The imagination gap: teams, dreams, and the future of women in leadership

Ask any successful person and they’ll tell you about a role model. Somebody they aspired to be like. Somebody who showed them the way.

For many girls and young women, these role models are thin on the ground. This is especially true if they’re looking to make their way in traditionally male-dominated worlds like sport or technology.

That’s a great shame for these industries, because they’re losing out on the potential innovation, creativity, and brilliance of these young dreamers. This lack of diverse thinking increases the risk that companies and entire industries will lose relevance. It’s time we did something other than talk about the problem.

Finding a solution isn’t going to be easy, partly because ‘women’ is such a diverse group. Some will identify as women of colour, as mothers, as immigrants and as many other things all at once. But this added complexity isn’t a valid excuse for not trying. Quitting is easy but hurts us all.

This isn’t just about convincing more young women that they have what it takes to be great leaders. We must also convince men to be led by them. We can only do that by exposing them to women who are excellent leaders.

A long and short game

This is going to take time. But no monumental change ever started without millions taking a bold step forward. For us, that means we must be brave enough to have an immediate impact.

Being part of a team is a great way of developing the skills needed for leadership. This is why Atlassian commissioned research in partnership with the Australian Football League. We wanted to explore the relationship between playing team sports and professional success.

It’s safe to say there’s a clear correlation. Sports aren’t for everybody: we get that. The good news is that team sports aren’t the only way to develop these valuable skills. Being part of a debating team, theatre group or the Scouts also resets perceptions at a young age. It creates a sense of belonging and a place to grow safely.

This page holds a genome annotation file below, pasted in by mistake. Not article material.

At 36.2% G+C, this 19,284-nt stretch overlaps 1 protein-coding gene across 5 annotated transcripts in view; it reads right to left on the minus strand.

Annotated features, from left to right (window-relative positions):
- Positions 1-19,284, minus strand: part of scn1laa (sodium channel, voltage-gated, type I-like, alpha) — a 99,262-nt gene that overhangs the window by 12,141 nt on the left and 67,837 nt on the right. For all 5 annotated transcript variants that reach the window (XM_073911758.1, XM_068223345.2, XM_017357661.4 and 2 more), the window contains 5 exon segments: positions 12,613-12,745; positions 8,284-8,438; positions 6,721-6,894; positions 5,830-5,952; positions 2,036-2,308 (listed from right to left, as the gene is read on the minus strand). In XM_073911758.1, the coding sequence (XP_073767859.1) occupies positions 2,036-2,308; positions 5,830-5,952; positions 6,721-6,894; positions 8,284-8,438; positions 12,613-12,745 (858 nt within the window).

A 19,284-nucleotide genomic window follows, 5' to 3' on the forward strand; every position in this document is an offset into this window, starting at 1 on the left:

What’s the score?*

Almost seven in 10 Australians played team sport between the ages of five and 18. Of those who did, 95% say it helped them develop important career skills. These included a strong work ethic (80%) and competitive edge (78%).

Many women miss out on the development of these skills because of lower participation in team sports and higher dropout rates. Half quit playing in high school, with 16% not even staying involved through primary school.

The cultural reasons behind why girls often quit team sport need addressing. Many women report a lack of confidence, opportunity and support as barriers to entry. Worse still, 16% say they didn’t play because of teasing and bullying.These are early learnings about their place in the world that we must help girls and young women break.

Missing out carries a high price. For 43% of women, the biggest loss was the opportunity to develop self-confidence and resilience. Women often face career barriers that don’t exist for men. The skills developed during team activities ensure they’re equipped to handle these hurdles.

The research shows those who play team sport are significantly more likely to reach managerial and other roles of responsibility. Continuing to play into adulthood increases this likelihood. However, interviews with Australian parents suggest girls are still less likely to play team sports than boys, even though they can see the benefits of getting them involved.

More than half of parents with girls say lack of interest is the main reason they don’t play a team sport. There’s great value in sparking that interest and giving more girls a reason to dream.

Meet the team

Atlassian partnered with the AFL because we’re both struggling with the same challenge. We both want to blaze a trail for our respective industries to follow and do our part to remove the barriers women still face on the way to achieving their dreams. We want to build balanced teams, helping girls and young women believe they can be leaders in sport, technology or any other field.

 

Lily Serna is a data analyst at Atlassian. By the time she was leaving high school, she’d decided she wanted to work in mathematics. It wasn’t easy because she lacked a role model. “I didn’t really have anyone in my immediate space who had done that,” Lily says. “It would have been a lot easier if someone I knew was one step ahead of me.”

AFLW Brisbane Lions defender Kate Lutkins has that role model. She remembers when she started playing indoor football as a 10-year-old: “There was a girl who was a few years older than me and I absolutely looked up to her. I wanted to play football like her. Part of who I am today is because of her.”

It leaves a memorable impression when girls are in a position to lead others. Atlassian program manager, Rachel Scott, has fond memories of her time as a rowing captain and it still merits a mention on her CV.  “I’m really proud of the opportunity I had to lead other girls,” Scott says. “”You have to crack on no matter how physically, mentally and emotionally fatigued you are.”

AFLW Brisbane Lions fullback Leah Kaslar sees how the AFLW is making a difference. She recalls a conversation with a dad about how the women’s league had inspired his daughter: “This girl didn’t think she could play AFL but now she’s down at Auskick with her brother. She’s kicking a footy and thinks she’s invincible.”

If one parent reads this and encourages their child to take part in team activities, we’ll be marking a win on our scorecard.

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